Letter to the editor: Learn to love winter by understanding it
Winter is a terrible time of year. It’s cold. It’s dark. You have to spend a half hour putting on heavy clothing just to walk to the mailbox. We all have chronic seasonal depressive disorder. And many of us flee to Florida to escape.
I do not. I would not. For me, winter is a difficult season, but it is also the season of magic. The first snowfall. The suddenness of darkness after the clocks change. The whiteness of the winter snow in the moonlight. The terrifying lostness when suddenly you find yourself in a snowstorm, surrounded by whiteness with no idea where to go — and then you find your way.
In winter it is as if you have gone through a secret doorway to another Earth. The trees are not green or even red and brown; they are skeletons. The roads are crusty with dirt and salt and ice. Fields that were full of growth are empty plains of snow.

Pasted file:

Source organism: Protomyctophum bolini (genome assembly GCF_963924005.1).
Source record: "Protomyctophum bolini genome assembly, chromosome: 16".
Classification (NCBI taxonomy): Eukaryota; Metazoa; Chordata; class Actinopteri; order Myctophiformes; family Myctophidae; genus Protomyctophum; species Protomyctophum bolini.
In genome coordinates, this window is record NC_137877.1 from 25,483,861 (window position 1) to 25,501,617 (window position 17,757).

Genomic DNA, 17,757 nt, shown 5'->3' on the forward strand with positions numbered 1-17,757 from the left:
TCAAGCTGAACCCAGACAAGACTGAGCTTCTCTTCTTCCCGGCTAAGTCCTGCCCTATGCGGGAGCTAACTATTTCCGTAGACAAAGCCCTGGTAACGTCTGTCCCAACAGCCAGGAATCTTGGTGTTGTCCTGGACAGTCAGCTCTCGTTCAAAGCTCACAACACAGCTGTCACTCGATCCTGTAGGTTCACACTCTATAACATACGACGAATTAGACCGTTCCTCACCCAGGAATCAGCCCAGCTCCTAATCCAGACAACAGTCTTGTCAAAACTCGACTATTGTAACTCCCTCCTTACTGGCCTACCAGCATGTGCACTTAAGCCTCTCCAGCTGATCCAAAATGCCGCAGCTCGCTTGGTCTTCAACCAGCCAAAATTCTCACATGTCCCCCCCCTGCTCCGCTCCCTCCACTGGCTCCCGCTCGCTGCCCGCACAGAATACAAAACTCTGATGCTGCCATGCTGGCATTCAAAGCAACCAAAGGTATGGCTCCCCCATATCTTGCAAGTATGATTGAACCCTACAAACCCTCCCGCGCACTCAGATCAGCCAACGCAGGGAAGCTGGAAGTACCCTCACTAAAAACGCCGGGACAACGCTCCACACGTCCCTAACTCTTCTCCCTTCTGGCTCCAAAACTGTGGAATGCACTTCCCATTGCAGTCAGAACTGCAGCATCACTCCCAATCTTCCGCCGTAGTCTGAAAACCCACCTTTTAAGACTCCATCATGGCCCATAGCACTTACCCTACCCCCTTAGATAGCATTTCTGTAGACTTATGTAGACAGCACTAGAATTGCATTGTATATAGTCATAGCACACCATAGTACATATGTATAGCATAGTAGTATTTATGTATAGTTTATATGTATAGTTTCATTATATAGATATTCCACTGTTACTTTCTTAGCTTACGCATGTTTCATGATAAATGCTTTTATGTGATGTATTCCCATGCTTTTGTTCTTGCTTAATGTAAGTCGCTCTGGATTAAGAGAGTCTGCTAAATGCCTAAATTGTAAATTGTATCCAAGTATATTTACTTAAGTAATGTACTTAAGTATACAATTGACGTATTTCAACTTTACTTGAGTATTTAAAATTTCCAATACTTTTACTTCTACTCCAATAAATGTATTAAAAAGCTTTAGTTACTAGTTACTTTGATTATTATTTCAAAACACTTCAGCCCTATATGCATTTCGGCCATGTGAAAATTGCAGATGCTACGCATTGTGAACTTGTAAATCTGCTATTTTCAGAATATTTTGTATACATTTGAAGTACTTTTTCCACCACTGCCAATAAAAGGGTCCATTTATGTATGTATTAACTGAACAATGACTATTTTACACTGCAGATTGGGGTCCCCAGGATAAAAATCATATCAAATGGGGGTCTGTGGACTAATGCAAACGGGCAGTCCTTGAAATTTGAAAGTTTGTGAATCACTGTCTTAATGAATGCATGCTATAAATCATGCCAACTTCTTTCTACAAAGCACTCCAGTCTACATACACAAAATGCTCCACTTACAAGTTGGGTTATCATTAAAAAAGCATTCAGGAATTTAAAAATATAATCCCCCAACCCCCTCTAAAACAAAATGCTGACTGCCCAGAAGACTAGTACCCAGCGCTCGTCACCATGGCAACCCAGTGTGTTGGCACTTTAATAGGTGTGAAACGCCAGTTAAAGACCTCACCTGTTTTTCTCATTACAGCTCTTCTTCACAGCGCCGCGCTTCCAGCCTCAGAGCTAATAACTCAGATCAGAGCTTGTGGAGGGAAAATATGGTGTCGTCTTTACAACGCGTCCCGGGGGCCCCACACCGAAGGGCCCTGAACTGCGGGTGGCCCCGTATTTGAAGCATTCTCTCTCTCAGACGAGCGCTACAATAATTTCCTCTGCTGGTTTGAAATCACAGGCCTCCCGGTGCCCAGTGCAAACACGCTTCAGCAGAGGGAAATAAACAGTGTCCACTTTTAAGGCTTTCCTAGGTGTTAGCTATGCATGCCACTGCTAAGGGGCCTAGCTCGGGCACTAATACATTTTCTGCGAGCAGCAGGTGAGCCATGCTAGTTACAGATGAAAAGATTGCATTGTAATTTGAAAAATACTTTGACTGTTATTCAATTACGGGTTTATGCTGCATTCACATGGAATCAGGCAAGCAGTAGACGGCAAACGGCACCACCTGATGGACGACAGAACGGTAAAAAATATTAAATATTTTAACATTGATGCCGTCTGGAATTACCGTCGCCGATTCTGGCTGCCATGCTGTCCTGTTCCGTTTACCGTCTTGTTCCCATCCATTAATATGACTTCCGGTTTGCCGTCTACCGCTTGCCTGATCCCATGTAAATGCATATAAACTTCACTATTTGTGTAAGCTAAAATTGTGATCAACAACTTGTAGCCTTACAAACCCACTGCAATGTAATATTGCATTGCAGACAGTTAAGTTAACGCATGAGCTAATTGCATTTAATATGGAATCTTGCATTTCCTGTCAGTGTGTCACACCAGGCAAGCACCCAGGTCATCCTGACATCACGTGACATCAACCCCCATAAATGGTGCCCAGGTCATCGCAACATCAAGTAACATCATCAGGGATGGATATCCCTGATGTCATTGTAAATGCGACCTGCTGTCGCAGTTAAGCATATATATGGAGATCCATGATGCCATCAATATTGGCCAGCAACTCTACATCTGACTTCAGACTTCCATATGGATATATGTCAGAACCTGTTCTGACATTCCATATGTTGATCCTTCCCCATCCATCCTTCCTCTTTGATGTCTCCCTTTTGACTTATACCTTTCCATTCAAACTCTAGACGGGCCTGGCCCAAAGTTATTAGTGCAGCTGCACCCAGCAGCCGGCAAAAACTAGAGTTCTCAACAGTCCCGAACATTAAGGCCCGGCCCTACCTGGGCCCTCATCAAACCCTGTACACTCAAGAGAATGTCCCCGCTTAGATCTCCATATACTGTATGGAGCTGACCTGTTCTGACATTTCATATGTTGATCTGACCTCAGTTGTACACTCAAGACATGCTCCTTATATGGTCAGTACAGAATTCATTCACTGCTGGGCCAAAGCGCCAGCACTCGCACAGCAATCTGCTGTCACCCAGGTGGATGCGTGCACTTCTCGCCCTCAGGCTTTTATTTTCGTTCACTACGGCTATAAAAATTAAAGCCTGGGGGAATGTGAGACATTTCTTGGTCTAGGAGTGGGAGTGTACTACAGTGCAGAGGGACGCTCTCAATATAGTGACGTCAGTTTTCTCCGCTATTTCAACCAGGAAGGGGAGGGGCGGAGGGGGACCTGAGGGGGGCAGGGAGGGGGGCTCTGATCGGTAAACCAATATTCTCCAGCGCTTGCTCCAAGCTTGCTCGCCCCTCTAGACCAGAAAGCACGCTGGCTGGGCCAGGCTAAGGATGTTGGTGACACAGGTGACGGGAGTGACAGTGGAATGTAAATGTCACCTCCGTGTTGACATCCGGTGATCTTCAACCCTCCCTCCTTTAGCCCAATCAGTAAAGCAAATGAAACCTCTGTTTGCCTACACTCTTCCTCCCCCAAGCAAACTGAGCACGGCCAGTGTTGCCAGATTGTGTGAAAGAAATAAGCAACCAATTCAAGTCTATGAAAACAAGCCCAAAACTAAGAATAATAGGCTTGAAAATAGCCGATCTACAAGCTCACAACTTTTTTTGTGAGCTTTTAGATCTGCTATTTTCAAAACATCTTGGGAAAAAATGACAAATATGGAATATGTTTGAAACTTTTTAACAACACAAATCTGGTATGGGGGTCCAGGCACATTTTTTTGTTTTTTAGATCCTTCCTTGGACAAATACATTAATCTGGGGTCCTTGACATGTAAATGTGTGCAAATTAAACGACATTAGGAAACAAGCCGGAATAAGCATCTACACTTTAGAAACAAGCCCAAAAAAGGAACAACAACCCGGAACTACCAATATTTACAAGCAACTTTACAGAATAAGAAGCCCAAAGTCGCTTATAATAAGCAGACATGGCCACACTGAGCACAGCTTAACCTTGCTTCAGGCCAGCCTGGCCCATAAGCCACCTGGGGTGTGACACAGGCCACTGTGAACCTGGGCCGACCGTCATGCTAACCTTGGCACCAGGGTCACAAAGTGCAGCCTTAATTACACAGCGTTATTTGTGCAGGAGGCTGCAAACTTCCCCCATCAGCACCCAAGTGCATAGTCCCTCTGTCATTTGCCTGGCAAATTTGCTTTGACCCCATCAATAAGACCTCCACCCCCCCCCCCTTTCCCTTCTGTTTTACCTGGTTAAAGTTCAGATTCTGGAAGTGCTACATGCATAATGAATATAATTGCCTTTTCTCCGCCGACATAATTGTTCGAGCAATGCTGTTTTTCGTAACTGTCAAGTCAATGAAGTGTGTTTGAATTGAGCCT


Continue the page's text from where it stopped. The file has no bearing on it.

It is another Earth, but it is a twin Earth. You know that because on a moonless night in December, you can look at the sky and suddenly, for the first time since last year, there is Orion waiting for you to say, Hello; welcome back; I’ve missed you. And of course, there’s the winter moon, shining its searchlight onto the snow, throwing sharp shadows like a marksman might throw knives. Yes, it’s cold and dark. But it is also white and strange and wonderful.
You know that when summer comes, ordinary Earth will be back, all smiles and comfort, filled with lakes and mountains to climb, in the warm brightness of the sun. But even then, if you half close your eyes, you can see the ghosts of snow and darkness, saying, Have fun. But we’ll be back. And then once more we will tell you what life and death are really all about.
Best of all, when you understand winter, you can live in it and love it. And, if you can do that, you can live in the kinds of beautiful places that only exist when no one else wants to live there.
Paul N. Seward
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